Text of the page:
Making things even worse is the reality that in this arena both the State and Social Media corporations are operating behind the scenes with no real oversight. The State hides behind the claims of the need for secrecy to maintain national security. Even government officials tasked with providing oversight are prevented from discussing what they believe the public would be appalled by and others indicate they have been kept in “utter ignorance” regarding the full extent of these programs. Social Media corporations hide behind claims of proprietary technology and algorithms. The public is kept in the dark on how the systems they use work and who really controls them. How does Google decide will be on what page of your search results? How do Facebook and Twitter decide what will be displayed on your newsfeed? According to what criteria do some of the algorithms make these determinations? Can these algorithms be manipulated or specific results altered, and if so by whom? We know, at least with Facebook, there is apparatus in place to alter the newsfeed of hundreds of thousands of people in very nuanced ways with basically no way for anyone to detect this. So who has the power to do this, what scrutiny are they under and who do they answer to?

So far the only way the public has become aware of abuses of these powers is through whistleblowers like Snowden, people who the current administration, an administration that promised transparency, and has consistently prosecuted with vigor.

State (and Corporate) Efforts to Manipulate Through Media Are Not New


Now the State has always looked to use media to quell dissent and shape public perception and opinion in favor of State interests, which often turn out to be corporate interests. This is nothing new. For example, public opinion in the U.S. was so anti-imperialist and anti-expansion that the annexation of Hawaii in 1883 was seen as un-American. However, after a deluge of jingoistic newspaper articles, “Five years later, this consensus evaporated. Almost overnight, it was replaced by a national clamor for overseas expansion. This was the quickest and most profound reversal of public opinion in the history of American foreign policy.” And the annexation of Hawaii was ultimately so that missionaries-turned-sugar-barons could avoid paying a new tax on their sugar being sent to the U.S.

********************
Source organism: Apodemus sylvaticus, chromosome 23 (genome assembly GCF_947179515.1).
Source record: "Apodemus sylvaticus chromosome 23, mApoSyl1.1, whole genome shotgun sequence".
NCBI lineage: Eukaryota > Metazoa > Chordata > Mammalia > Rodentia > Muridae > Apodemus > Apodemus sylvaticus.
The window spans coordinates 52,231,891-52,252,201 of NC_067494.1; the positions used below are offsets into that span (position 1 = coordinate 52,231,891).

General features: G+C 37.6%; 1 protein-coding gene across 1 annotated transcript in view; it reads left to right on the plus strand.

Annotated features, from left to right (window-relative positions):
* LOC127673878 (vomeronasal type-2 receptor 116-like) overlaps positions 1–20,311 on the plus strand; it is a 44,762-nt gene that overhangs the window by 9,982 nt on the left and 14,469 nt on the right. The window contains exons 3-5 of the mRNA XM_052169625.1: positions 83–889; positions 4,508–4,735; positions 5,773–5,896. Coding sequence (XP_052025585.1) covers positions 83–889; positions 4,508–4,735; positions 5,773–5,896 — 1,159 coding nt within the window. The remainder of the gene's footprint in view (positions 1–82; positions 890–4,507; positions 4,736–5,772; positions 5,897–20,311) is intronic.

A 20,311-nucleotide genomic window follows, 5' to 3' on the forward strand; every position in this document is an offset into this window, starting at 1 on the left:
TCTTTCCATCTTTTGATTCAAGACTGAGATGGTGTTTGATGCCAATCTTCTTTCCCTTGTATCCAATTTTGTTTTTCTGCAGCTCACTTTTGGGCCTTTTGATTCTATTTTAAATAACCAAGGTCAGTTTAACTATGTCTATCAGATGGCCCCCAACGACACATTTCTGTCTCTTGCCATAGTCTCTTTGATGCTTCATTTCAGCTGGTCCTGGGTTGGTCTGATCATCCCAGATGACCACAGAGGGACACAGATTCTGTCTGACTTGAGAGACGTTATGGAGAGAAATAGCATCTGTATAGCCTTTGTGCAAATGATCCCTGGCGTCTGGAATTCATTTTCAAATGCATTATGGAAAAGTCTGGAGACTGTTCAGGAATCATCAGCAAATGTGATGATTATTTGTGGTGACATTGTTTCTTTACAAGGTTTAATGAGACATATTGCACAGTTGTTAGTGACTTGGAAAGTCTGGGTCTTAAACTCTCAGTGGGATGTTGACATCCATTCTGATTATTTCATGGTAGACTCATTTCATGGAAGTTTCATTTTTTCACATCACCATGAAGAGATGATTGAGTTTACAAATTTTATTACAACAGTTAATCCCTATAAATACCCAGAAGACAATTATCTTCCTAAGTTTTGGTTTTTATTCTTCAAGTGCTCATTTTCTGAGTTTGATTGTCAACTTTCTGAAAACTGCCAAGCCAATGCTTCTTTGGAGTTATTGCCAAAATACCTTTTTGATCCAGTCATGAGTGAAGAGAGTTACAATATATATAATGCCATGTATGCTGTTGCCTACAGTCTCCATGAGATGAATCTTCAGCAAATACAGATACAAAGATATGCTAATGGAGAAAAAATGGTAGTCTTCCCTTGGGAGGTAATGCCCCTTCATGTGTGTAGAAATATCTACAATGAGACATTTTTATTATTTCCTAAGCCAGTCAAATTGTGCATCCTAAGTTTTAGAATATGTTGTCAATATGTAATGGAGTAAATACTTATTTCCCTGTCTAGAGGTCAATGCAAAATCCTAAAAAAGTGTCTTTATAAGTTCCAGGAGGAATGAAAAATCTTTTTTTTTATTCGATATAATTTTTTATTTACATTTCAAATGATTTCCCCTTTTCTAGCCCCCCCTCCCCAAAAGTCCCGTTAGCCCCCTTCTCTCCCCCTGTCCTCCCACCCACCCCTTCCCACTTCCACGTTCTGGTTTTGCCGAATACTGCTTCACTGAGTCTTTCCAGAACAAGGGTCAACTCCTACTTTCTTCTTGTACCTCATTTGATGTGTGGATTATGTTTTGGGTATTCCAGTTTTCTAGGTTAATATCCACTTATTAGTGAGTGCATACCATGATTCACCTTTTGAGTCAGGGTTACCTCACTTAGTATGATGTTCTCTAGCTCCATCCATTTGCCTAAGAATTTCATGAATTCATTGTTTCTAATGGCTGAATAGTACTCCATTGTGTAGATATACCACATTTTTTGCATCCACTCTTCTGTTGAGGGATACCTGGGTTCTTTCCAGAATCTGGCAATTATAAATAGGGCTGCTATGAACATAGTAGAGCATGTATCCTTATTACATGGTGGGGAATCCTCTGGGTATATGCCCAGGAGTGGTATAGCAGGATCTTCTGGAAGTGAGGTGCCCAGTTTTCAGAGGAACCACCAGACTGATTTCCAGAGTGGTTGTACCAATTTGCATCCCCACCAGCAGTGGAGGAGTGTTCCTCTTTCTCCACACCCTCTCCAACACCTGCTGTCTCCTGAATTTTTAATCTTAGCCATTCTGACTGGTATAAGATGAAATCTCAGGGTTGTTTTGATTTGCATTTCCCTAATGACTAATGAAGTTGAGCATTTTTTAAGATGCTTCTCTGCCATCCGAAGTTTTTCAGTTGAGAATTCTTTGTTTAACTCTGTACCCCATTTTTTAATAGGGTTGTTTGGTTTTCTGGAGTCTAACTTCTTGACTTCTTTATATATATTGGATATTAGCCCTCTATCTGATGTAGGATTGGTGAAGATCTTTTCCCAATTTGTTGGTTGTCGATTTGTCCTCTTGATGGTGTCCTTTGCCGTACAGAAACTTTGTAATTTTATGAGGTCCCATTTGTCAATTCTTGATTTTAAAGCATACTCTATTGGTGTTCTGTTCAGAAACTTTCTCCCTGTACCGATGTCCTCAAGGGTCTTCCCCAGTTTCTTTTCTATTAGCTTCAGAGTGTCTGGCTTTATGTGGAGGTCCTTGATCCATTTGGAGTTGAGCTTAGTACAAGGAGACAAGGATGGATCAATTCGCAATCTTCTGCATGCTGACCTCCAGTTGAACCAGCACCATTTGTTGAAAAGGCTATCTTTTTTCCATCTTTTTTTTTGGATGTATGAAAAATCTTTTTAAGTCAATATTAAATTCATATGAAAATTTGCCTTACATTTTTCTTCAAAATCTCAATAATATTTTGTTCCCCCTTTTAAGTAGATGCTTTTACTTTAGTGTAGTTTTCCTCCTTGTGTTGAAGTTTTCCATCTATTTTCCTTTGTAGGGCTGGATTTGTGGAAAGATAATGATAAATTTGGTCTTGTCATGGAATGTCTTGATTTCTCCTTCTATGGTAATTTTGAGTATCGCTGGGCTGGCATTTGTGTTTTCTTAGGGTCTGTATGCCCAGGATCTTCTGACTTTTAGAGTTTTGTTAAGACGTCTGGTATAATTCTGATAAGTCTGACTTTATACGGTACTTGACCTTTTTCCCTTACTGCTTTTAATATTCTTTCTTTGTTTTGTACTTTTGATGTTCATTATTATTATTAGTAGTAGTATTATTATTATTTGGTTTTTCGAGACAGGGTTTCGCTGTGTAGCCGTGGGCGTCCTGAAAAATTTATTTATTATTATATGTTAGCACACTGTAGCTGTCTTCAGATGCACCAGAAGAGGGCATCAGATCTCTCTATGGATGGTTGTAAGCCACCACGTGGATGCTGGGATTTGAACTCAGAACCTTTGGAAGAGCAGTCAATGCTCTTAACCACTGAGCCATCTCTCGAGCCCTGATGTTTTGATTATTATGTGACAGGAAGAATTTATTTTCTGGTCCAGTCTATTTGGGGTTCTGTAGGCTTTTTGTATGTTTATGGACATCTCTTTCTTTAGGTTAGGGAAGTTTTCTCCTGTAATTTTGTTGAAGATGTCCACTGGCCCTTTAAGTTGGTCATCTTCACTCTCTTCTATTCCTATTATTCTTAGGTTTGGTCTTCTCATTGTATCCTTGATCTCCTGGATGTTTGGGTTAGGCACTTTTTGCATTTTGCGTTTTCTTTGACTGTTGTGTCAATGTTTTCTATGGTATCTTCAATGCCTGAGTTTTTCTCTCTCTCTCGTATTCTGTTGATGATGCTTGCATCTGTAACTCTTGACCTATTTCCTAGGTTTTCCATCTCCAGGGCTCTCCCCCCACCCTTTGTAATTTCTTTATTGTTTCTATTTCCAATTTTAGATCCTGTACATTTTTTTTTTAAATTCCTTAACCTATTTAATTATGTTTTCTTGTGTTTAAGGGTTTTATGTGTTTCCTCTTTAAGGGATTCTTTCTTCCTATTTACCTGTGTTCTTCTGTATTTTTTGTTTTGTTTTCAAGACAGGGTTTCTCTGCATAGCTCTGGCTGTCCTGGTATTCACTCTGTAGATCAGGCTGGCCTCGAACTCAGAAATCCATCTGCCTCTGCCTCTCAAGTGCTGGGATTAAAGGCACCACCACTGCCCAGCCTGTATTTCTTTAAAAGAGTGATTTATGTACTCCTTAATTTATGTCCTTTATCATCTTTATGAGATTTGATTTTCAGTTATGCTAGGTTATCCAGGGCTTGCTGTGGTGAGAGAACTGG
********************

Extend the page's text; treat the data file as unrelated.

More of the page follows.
Radio and television media have likewise been used. The centralization of all media in the U.S. has increased the ease with which media is controlled and the danger it poses to everyone. Today in the U.S. six companies control 90% of the media, and directly determine what stories get reported and in what way. To think these forms of media are not already being used to shape public opinion and steer public discourse in favor of State and corporate interests would be absurd. So what’s the big deal about the weaponization and manipulation of Social Media?

Social Media as a Democratic, Unauthorized, Uncontrolled Space for Discourse


Social Media has created a space for unauthorized and uncontrolled discourse where the “social contagion” of ideas can spread rapidly. Social Media and the internet in general have also allowed us to connect to alternate sources of information from which to fact check and criticize the dominant narrative being pushed by centralized State and Corporate controlled Media. Today, regardless of whatever information or narrative a State or Corporation might be disseminating about a people, a situation, or a policy, I could go online and educate myself by connecting with other people and information available online. This was not possible a couple decades ago without time, travel and serious effort on my part. So, for example, despite media stories consistently being slanted against Hugo Chavez, I could examine his actions and the actions of his administration for myself thanks to the internet, connecting with people on the ground in Venezuela or by reading news sources not controlled by the State or Corporations.

Social Media in particular has proved especially important as a platform for silenced and ignored voices. Things we would never consider or learn about have been brought to our attention by connecting with people or ideas via networks outside the mainstream historic media systems. For example, #BringBackOurGirls hashtag on Social Media made Boko Haram’s mass kidnapping an international story. While the State’s use of this crisis to advance its agenda regarding the militarization of the African continent, one would not have expected this story to reach international levels without Social Media.

The Bottom Line: This is New Territory With Frightening Possibilities


Social Media then represents a threat to the ability of the State to exert control over its populace. It’s only natural then that the State would then seek to understand how Social Media operates and how to manipulate it thus bringing Social Media into their already considerable influence it has over other existing forms of media.